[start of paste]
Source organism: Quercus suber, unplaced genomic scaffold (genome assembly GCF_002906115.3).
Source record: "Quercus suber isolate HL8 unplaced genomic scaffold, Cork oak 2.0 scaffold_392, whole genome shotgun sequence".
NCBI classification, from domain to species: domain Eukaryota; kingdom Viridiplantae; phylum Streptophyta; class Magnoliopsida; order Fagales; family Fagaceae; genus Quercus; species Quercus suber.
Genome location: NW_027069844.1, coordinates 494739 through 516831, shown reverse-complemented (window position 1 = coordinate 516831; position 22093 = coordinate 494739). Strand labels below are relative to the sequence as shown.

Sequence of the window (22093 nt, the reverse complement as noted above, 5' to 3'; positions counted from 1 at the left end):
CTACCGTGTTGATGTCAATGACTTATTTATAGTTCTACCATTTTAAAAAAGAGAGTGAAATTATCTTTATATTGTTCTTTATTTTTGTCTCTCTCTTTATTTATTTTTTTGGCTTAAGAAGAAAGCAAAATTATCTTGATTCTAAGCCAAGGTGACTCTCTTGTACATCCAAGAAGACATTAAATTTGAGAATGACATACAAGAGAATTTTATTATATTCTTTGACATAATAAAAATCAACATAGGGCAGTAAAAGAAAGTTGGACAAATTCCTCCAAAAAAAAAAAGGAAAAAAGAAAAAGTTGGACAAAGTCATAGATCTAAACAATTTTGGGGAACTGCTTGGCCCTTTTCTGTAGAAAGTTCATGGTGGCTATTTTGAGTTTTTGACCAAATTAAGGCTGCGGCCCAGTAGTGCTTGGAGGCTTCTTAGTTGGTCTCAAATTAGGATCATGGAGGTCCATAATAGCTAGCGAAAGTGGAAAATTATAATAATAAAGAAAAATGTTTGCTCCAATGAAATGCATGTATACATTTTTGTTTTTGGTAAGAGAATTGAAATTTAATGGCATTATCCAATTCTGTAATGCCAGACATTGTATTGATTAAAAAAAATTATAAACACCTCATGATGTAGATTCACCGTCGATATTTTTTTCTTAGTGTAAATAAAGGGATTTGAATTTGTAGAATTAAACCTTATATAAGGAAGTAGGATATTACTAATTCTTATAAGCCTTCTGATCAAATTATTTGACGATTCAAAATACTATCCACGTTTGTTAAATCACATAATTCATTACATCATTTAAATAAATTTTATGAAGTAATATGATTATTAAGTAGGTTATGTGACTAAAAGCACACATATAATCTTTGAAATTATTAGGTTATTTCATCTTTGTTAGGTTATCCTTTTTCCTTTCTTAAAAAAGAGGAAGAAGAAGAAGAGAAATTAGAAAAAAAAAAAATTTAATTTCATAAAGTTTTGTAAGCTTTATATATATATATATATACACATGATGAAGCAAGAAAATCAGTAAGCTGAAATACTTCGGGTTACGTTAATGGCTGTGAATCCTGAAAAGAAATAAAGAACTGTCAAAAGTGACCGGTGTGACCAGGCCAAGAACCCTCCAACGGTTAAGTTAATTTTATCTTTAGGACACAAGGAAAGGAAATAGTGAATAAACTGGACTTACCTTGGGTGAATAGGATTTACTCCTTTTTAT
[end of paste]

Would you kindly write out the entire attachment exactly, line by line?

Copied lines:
Source organism: Quercus suber, unplaced genomic scaffold (genome assembly GCF_002906115.3).
Source record: "Quercus suber isolate HL8 unplaced genomic scaffold, Cork oak 2.0 scaffold_392, whole genome shotgun sequence".
NCBI classification, from domain to species: domain Eukaryota; kingdom Viridiplantae; phylum Streptophyta; class Magnoliopsida; order Fagales; family Fagaceae; genus Quercus; species Quercus suber.
Genome location: NW_027069844.1, coordinates 494739 through 516831, shown reverse-complemented (window position 1 = coordinate 516831; position 22093 = coordinate 494739). Strand labels below are relative to the sequence as shown.

Sequence of the window (22093 nt, the reverse complement as noted above, 5' to 3'; positions counted from 1 at the left end):
CTACCGTGTTGATGTCAATGACTTATTTATAGTTCTACCATTTTAAAAAAGAGAGTGAAATTATCTTTATATTGTTCTTTATTTTTGTCTCTCTCTTTATTTATTTTTTTGGCTTAAGAAGAAAGCAAAATTATCTTGATTCTAAGCCAAGGTGACTCTCTTGTACATCCAAGAAGACATTAAATTTGAGAATGACATACAAGAGAATTTTATTATATTCTTTGACATAATAAAAATCAACATAGGGCAGTAAAAGAAAGTTGGACAAATTCCTCCAAAAAAAAAAAGGAAAAAAGAAAAAGTTGGACAAAGTCATAGATCTAAACAATTTTGGGGAACTGCTTGGCCCTTTTCTGTAGAAAGTTCATGGTGGCTATTTTGAGTTTTTGACCAAATTAAGGCTGCGGCCCAGTAGTGCTTGGAGGCTTCTTAGTTGGTCTCAAATTAGGATCATGGAGGTCCATAATAGCTAGCGAAAGTGGAAAATTATAATAATAAAGAAAAATGTTTGCTCCAATGAAATGCATGTATACATTTTTGTTTTTGGTAAGAGAATTGAAATTTAATGGCATTATCCAATTCTGTAATGCCAGACATTGTATTGATTAAAAAAAATTATAAACACCTCATGATGTAGATTCACCGTCGATATTTTTTTCTTAGTGTAAATAAAGGGATTTGAATTTGTAGAATTAAACCTTATATAAGGAAGTAGGATATTACTAATTCTTATAAGCCTTCTGATCAAATTATTTGACGATTCAAAATACTATCCACGTTTGTTAAATCACATAATTCATTACATCATTTAAATAAATTTTATGAAGTAATATGATTATTAAGTAGGTTATGTGACTAAAAGCACACATATAATCTTTGAAATTATTAGGTTATTTCATCTTTGTTAGGTTATCCTTTTTCCTTTCTTAAAAAAGAGGAAGAAGAAGAAGAGAAATTAGAAAAAAAAAAAATTTAATTTCATAAAGTTTTGTAAGCTTTATATATATATATATATACACATGATGAAGCAAGAAAATCAGTAAGCTGAAATACTTCGGGTTACGTTAATGGCTGTGAATCCTGAAAAGAAATAAAGAACTGTCAAAAGTGACCGGTGTGACCAGGCCAAGAACCCTCCAACGGTTAAGTTAATTTTATCTTTAGGACACAAGGAAAGGAAATAGTGAATAAACTGGACTTACCTTGGGTGAATAGGATTTACTCCTTTTTAT